New Report Outlines Key Legal Issues for Medical Spas and Aesthetic Medical Practices
A new IAPAM report outlines the legal implications of opening a medical spa. Medical spas require careful attention to the intersection of the corporate practice of medicine, licensing, anti-kickback and fee-splitting considerations, and other legal and regulatory issues. This report summarizes the key legal issues physicians and medical spa owners need to know.
Las Vegas, NV (PRWEB) March 20, 2008 — Both physicians who want to either open a medical spa or add aesthetic medical procedures to their existing practice, and entrepreneurs who want to either open a medical spa or incorporate aesthetic medical procedures to a wellness center, can benefit from a better understanding of some of key legal issues involved.
“Many of our members really had no idea about the legal ramifications when setting up a medical spa or expanding with an aesthetic practice,” says Jeff Russell, executive-director of the International Association for Physicians in Aesthetic Medicine (IAPAM). It’s very important they choose the right legal structure to protect them and their families from legal issues. Equally important is to choose the right attorney, especially one who is experienced in the medical spa and aesthetic industry. “That is why the IAPAM’s 2 day Aesthetic Medicine Symposium now includes a legal education section,” says Russell.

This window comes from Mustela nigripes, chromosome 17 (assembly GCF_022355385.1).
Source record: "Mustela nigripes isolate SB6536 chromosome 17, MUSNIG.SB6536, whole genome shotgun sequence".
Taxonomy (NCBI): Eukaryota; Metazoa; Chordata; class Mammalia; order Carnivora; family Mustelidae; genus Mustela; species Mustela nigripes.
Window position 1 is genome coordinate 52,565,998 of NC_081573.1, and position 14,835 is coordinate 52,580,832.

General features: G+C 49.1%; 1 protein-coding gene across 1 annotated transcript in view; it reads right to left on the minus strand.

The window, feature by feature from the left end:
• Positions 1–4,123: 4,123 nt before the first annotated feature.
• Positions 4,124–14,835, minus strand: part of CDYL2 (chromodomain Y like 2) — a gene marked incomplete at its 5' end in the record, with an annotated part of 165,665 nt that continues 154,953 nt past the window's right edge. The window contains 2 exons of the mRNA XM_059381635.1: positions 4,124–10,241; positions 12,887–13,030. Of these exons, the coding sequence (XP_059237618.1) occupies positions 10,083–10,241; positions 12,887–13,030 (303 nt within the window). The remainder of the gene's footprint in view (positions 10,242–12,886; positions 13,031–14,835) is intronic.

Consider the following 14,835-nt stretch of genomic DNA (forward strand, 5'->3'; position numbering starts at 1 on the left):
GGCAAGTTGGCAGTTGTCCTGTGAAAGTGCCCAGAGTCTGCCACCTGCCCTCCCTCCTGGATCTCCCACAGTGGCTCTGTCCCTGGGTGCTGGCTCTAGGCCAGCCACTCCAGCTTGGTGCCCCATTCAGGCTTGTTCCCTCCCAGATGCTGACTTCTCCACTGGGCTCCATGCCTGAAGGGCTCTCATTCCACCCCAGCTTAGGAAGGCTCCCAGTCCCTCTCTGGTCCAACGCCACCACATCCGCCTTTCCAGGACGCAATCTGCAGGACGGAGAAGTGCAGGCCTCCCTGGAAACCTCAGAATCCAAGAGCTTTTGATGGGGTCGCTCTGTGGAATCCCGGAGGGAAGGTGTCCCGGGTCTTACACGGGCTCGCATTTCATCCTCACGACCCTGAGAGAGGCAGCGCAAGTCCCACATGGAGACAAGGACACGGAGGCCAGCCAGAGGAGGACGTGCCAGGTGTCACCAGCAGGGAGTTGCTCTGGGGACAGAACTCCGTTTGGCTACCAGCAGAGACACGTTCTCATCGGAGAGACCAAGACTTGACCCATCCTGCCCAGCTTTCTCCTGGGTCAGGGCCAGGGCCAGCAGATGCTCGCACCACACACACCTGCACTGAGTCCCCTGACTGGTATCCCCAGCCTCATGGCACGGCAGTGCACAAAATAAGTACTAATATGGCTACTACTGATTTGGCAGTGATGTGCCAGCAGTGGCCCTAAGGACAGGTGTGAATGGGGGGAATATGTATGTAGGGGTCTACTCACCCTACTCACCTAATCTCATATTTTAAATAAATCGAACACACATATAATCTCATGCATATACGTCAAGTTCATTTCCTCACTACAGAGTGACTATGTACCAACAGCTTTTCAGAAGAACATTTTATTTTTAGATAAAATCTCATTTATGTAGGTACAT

“The medical spa industry is exploding with potential business opportunities. Yet, many physicians and business owners open an aesthetic medical practice or join a medical spa with little awareness of the potential legal and regulatory pitfalls that await the unprepared clinician or entrepreneur,” says attorney Michael H. Cohen, JD, MBA.
The IAPAM asked attorney Michael H. Cohen of The Law Offices of Michael H. Cohen to give IAPAM members some key points to keep in mind in order to help them navigate the legal issues relating to opening a medical spa or aesthetic practice. Here are the highlights of that report.
Legal Structure for the Business
Many physicians want to know what is the best business structure for a medical spa, or for their own medical practice when they affiliate with a medical spa. This is a complicated question that cannot be answered in a bullet point, as it involves a number of distinct legal issues.
Clinical Practice Structure
Structuring the clinical practice structure for the physician, as well as for the medical spa or other health care institution, requires careful attention to state licensing laws. Most states define the “practice of medicine” in terms such as “diagnosing and treating disease,” and make the unlicensed practice of medicine a felony.
Credentialing Health Care Providers
Medical spas and wellness centers face a dilemma when it comes to vetting practitioners. On one hand, if the organization does not ensure that it is hiring the most qualified, competent providers, and a patient is injured while under a practitioner’s care within the spa or center, the organization can be considered negligent for failing to exercise due diligence in hiring.
Medical Malpractice (Negligence) and Professional Liability Insurance
The legal definition of medical malpractice (or professional negligence) is: failure to use due care (or follow the standard of care) in treating a patient, and thereby injuring the patient. States vary in their requirements for malpractice coverage, and individual insurers vary in the extent to which they cover aesthetic medical therapies and complementary and alternative medical therapies. Professional liability insurance policies tend to be dense and filled with jargon, making it difficult to determine exactly what is covered and what is excluded.